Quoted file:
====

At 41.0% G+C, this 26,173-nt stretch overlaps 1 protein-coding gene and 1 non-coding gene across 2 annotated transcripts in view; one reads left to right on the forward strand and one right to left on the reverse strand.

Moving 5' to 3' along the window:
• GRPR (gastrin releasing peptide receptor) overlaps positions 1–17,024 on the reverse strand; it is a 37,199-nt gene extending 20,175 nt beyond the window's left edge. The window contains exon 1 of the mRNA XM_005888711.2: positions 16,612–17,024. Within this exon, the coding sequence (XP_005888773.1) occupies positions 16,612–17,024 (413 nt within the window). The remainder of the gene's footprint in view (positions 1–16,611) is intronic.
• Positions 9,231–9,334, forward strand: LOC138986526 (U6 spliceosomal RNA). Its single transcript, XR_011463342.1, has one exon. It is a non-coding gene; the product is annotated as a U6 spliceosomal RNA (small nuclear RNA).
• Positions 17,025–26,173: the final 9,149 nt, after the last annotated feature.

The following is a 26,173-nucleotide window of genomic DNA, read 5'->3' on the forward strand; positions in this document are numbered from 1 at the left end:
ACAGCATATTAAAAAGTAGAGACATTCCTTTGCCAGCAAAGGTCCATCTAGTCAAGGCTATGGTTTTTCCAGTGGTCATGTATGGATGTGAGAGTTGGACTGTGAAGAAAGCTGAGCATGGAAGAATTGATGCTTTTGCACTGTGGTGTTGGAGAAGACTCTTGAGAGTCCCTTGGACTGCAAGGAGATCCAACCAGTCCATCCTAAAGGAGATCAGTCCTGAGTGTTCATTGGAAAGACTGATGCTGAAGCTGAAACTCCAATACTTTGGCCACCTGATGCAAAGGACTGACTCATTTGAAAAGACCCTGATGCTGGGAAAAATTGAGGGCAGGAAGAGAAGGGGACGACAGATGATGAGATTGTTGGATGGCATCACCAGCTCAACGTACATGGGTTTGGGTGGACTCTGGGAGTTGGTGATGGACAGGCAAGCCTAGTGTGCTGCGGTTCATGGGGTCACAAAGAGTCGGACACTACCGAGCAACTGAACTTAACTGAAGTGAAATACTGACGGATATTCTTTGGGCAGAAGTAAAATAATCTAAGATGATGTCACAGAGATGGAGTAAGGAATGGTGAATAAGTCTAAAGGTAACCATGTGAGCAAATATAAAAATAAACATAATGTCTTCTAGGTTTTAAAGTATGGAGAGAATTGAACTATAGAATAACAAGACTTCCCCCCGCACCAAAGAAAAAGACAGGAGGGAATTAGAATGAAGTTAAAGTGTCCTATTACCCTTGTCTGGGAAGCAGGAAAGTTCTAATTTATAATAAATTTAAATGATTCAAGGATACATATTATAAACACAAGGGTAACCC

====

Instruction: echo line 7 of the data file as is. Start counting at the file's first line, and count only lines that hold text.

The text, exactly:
ACAGCATATTAAAAAGTAGAGACATTCCTTTGCCAGCAAAGGTCCATCTAGTCAAGGCTATGGTTTTTCCAGTGGTCATGTATGGATGTGAGAGTTGGACTGTGAAGAAAGCTGAGCATGGAAGAATTGATGCTTTTGCACTGTGGTGTTGGAGAAGACTCTTGAGAGTCCCTTGGACTGCAAGGAGATCCAACCAGTCCATCCTAAAGGAGATCAGTCCTGAGTGTTCATTGGAAAGACTGATGCTGAAGCTGAAACTCCAATACTTTGGCCACCTGATGCAAAGGACTGACTCATTTGAAAAGACCCTGATGCTGGGAAAAATTGAGGGCAGGAAGAGAAGGGGACGACAGATGATGAGATTGTTGGATGGCATCACCAGCTCAACGTACATGGGTTTGGGTGGACTCTGGGAGTTGGTGATGGACAGGCAAGCCTAGTGTGCTGCGGTTCATGGGGTCACAAAGAGTCGGACACTACCGAGCAACTGAACTTAACTGAAGTGAAATACTGACGGATATTCTTTGGGCAGAAGTAAAATAATCTAAGATGATGTCACAGAGATGGAGTAAGGAATGGTGAATAAGTCTAAAGGTAACCATGTGAGCAAATATAAAAATAAACATAATGTCTTCTAGGTTTTAAAGTATGGAGAGAATTGAACTATAGAATAACAAGACTTCCCCCCGCACCAAAGAAAAAGACAGGAGGGAATTAGAATGAAGTTAAAGTGTCCTATTACCCTTGTCTGGGAAGCAGGAAAGTTCTAATTTATAATAAATTTAAATGATTCAAGGATACATATTATAAACACAAGGGTAACCC